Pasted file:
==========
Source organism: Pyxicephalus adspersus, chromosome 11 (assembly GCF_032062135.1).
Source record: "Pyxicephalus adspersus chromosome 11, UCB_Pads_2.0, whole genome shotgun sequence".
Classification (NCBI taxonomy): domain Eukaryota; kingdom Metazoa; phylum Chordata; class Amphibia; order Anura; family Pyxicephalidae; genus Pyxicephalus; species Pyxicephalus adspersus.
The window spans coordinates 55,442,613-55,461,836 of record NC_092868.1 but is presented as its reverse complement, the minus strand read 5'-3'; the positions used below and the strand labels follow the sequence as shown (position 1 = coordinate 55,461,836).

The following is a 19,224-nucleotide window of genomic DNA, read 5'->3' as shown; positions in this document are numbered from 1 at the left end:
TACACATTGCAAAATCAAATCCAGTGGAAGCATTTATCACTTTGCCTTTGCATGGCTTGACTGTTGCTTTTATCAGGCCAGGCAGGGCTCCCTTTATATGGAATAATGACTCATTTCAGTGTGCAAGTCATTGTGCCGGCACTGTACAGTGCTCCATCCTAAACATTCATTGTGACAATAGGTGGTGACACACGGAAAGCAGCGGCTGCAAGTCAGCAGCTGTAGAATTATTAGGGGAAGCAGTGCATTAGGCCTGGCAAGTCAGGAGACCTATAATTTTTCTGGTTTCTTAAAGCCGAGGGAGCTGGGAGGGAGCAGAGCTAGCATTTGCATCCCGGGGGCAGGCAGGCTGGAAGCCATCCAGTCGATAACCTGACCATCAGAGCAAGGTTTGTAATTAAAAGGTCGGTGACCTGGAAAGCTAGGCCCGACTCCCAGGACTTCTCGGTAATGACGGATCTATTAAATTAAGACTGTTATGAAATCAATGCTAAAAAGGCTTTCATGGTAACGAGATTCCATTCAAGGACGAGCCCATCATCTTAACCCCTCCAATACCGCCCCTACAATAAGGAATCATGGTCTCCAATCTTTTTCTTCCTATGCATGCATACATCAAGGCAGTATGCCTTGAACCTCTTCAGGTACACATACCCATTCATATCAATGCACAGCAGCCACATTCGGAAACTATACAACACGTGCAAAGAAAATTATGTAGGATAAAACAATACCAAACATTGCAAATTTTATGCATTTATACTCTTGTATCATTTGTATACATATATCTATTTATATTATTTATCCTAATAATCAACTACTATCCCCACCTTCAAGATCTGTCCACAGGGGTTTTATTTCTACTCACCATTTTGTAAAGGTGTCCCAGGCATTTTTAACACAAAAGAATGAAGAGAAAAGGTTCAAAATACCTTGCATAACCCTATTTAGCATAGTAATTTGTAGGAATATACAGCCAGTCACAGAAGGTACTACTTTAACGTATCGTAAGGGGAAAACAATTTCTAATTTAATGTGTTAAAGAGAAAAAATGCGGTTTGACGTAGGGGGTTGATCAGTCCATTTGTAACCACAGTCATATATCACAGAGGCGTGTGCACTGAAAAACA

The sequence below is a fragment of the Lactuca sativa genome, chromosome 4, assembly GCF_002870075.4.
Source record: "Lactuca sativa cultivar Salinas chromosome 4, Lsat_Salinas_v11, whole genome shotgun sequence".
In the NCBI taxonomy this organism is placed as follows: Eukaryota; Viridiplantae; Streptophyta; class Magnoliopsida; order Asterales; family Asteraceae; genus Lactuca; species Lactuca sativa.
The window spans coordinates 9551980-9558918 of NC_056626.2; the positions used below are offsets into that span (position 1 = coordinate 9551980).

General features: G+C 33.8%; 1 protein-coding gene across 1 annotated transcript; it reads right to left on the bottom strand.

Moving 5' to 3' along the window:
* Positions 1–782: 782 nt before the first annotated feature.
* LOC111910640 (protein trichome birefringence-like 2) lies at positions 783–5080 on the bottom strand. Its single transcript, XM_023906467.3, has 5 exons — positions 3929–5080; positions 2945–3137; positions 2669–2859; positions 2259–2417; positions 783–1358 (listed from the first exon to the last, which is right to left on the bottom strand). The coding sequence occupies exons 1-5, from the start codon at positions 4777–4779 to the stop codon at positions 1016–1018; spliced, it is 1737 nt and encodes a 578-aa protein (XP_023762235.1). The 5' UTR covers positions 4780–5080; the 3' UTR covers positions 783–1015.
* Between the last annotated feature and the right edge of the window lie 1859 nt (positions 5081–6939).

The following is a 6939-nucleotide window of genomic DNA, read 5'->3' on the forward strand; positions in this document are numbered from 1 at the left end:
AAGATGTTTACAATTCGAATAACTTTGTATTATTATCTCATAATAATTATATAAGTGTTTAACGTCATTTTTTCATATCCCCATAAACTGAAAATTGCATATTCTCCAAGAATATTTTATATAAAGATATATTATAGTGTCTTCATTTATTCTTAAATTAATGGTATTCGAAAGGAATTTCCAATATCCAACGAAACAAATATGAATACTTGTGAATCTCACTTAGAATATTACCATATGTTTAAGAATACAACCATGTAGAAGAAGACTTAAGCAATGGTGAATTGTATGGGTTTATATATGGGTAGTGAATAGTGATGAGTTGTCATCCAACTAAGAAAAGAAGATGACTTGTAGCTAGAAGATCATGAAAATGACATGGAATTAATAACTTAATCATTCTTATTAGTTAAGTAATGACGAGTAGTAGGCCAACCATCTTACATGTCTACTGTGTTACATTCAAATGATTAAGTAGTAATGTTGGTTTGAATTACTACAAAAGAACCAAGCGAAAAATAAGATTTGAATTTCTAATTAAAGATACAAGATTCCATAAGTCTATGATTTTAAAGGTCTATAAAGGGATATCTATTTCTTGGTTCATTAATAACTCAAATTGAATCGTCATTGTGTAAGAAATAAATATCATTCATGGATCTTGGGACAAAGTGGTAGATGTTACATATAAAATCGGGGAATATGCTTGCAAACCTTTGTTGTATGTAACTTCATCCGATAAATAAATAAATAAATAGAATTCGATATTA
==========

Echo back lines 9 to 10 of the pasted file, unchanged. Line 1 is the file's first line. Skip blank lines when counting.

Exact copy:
In the NCBI taxonomy this organism is placed as follows: Eukaryota; Viridiplantae; Streptophyta; class Magnoliopsida; order Asterales; family Asteraceae; genus Lactuca; species Lactuca sativa.
The window spans coordinates 9551980-9558918 of NC_056626.2; the positions used below are offsets into that span (position 1 = coordinate 9551980).